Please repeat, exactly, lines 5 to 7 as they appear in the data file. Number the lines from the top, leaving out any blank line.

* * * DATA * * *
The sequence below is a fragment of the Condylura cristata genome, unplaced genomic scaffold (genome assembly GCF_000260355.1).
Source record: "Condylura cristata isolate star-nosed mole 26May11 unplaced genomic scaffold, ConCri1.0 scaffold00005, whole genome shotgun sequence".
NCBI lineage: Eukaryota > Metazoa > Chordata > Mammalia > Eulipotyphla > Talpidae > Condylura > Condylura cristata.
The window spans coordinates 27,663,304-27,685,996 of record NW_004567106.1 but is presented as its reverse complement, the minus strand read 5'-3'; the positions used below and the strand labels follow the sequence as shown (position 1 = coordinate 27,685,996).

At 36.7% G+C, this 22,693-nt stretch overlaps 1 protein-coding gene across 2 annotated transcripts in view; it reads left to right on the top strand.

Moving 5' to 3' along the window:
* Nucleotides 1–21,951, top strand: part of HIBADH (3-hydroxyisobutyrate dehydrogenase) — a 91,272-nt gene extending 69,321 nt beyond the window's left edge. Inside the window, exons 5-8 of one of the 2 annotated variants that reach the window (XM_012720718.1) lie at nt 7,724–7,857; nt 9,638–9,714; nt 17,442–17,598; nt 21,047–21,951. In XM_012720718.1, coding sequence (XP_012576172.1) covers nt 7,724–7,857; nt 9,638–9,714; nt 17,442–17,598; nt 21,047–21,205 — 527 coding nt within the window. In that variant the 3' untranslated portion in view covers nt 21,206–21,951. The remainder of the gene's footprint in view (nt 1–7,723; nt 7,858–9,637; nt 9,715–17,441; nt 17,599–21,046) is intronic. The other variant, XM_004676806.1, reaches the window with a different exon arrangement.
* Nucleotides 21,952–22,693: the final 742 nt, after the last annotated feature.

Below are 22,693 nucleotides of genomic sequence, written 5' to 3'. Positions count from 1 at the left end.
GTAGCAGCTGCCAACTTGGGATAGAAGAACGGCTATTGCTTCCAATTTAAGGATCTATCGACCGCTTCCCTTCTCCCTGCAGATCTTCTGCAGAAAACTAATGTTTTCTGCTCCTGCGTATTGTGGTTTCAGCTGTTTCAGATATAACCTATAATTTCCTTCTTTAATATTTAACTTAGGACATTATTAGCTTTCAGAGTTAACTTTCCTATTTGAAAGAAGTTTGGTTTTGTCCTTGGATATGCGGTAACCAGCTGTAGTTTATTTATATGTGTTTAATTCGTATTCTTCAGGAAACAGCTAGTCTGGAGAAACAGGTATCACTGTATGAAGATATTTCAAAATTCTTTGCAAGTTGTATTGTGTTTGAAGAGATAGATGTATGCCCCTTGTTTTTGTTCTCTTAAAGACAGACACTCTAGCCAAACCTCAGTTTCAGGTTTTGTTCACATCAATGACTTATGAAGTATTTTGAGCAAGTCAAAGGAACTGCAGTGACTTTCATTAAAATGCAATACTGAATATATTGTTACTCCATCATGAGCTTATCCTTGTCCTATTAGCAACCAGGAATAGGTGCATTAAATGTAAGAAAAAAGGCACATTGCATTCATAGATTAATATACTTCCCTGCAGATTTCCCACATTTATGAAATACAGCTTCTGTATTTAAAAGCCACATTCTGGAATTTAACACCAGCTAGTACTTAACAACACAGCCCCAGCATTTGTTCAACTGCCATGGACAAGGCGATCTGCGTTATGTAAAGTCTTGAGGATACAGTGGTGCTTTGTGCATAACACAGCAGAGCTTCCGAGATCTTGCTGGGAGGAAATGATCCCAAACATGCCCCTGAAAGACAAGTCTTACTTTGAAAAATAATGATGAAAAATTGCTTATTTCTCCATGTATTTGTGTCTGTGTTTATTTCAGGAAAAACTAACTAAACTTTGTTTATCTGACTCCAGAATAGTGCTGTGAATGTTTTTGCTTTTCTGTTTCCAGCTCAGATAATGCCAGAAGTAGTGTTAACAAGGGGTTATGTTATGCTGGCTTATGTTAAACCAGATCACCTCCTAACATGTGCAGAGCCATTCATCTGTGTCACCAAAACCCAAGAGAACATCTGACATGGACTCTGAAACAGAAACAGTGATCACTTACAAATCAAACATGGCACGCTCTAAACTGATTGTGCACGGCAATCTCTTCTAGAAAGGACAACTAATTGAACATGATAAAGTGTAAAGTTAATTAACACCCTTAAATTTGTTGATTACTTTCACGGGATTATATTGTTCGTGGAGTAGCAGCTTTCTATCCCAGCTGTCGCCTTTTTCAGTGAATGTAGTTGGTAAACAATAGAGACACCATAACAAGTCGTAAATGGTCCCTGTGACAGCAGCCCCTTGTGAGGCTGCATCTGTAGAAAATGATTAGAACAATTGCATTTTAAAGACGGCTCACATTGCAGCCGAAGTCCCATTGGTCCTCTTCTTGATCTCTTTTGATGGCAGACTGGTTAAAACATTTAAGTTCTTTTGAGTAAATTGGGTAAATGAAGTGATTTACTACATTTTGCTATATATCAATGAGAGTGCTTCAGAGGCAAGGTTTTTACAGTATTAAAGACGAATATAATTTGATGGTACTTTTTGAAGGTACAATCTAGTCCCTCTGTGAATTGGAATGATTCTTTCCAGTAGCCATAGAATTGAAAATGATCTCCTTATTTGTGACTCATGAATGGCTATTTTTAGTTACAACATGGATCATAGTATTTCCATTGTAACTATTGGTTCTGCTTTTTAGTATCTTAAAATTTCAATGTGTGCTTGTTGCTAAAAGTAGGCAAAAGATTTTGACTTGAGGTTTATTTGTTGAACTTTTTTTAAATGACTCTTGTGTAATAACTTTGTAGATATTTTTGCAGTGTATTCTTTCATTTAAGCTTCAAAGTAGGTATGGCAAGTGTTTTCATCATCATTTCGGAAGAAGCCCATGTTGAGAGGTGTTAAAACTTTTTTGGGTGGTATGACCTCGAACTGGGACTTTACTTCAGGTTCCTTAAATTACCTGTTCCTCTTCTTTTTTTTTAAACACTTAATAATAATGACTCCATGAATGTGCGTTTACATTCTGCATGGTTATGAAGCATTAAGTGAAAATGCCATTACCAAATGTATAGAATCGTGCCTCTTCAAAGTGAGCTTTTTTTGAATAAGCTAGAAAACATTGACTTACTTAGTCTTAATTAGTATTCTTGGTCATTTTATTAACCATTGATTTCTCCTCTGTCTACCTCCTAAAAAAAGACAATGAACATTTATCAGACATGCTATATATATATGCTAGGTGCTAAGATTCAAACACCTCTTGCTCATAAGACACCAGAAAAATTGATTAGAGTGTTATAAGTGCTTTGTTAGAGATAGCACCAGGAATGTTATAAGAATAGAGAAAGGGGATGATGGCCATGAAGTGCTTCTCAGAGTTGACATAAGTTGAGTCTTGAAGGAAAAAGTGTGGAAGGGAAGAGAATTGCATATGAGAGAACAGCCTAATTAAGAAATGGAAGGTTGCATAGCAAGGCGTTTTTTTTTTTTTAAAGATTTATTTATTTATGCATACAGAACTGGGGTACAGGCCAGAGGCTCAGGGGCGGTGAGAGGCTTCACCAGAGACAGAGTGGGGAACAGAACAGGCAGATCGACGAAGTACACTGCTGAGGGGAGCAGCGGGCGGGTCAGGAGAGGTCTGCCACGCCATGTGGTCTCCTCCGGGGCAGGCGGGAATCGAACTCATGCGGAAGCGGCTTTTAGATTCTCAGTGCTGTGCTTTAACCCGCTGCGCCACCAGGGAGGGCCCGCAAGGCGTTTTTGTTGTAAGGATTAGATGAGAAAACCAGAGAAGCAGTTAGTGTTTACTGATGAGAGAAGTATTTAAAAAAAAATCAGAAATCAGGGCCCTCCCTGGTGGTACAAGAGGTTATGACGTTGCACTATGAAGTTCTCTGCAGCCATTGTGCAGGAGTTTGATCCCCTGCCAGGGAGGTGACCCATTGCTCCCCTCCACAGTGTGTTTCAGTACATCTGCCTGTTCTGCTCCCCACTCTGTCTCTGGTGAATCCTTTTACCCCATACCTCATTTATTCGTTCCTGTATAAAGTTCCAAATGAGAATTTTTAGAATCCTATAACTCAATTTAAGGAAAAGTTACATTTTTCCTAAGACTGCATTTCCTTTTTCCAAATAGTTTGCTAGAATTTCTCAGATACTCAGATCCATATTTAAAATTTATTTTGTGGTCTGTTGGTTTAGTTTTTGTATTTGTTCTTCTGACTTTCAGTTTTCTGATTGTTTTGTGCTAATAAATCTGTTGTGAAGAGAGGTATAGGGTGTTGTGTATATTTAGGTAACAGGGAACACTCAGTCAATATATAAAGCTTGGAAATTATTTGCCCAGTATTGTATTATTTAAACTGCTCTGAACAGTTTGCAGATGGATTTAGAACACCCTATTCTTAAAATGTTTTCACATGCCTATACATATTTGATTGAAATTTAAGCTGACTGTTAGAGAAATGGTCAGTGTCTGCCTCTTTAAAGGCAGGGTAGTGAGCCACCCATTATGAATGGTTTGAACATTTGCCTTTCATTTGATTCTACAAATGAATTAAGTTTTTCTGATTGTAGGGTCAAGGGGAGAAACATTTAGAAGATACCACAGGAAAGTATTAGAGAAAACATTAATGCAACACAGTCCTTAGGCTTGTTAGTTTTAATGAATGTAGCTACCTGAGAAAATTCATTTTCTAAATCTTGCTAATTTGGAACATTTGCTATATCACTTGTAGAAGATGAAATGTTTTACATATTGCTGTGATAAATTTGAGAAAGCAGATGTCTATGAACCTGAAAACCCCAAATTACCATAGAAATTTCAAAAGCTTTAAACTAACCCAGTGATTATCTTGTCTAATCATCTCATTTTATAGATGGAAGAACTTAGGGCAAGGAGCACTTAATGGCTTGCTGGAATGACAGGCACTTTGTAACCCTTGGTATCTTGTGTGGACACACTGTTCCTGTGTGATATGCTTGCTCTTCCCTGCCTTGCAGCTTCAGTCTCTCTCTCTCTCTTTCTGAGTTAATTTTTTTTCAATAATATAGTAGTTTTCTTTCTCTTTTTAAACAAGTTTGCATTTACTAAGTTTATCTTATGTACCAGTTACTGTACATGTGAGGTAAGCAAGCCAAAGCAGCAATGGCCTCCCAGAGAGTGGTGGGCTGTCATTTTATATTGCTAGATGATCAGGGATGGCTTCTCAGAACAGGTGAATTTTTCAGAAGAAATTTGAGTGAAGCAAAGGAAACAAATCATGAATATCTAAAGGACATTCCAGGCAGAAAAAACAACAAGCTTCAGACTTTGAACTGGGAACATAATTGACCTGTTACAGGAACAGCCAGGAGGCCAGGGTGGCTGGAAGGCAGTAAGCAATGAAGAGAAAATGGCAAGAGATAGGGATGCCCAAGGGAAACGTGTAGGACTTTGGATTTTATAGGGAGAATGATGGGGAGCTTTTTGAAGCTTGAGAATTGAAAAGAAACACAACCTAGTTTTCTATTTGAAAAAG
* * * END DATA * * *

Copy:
At 36.7% G+C, this 22,693-nt stretch overlaps 1 protein-coding gene across 2 annotated transcripts in view; it reads left to right on the top strand.

Moving 5' to 3' along the window:
* Nucleotides 1–21,951, top strand: part of HIBADH (3-hydroxyisobutyrate dehydrogenase) — a 91,272-nt gene extending 69,321 nt beyond the window's left edge. Inside the window, exons 5-8 of one of the 2 annotated variants that reach the window (XM_012720718.1) lie at nt 7,724–7,857; nt 9,638–9,714; nt 17,442–17,598; nt 21,047–21,951. In XM_012720718.1, coding sequence (XP_012576172.1) covers nt 7,724–7,857; nt 9,638–9,714; nt 17,442–17,598; nt 21,047–21,205 — 527 coding nt within the window. In that variant the 3' untranslated portion in view covers nt 21,206–21,951. The remainder of the gene's footprint in view (nt 1–7,723; nt 7,858–9,637; nt 9,715–17,441; nt 17,599–21,046) is intronic. The other variant, XM_004676806.1, reaches the window with a different exon arrangement.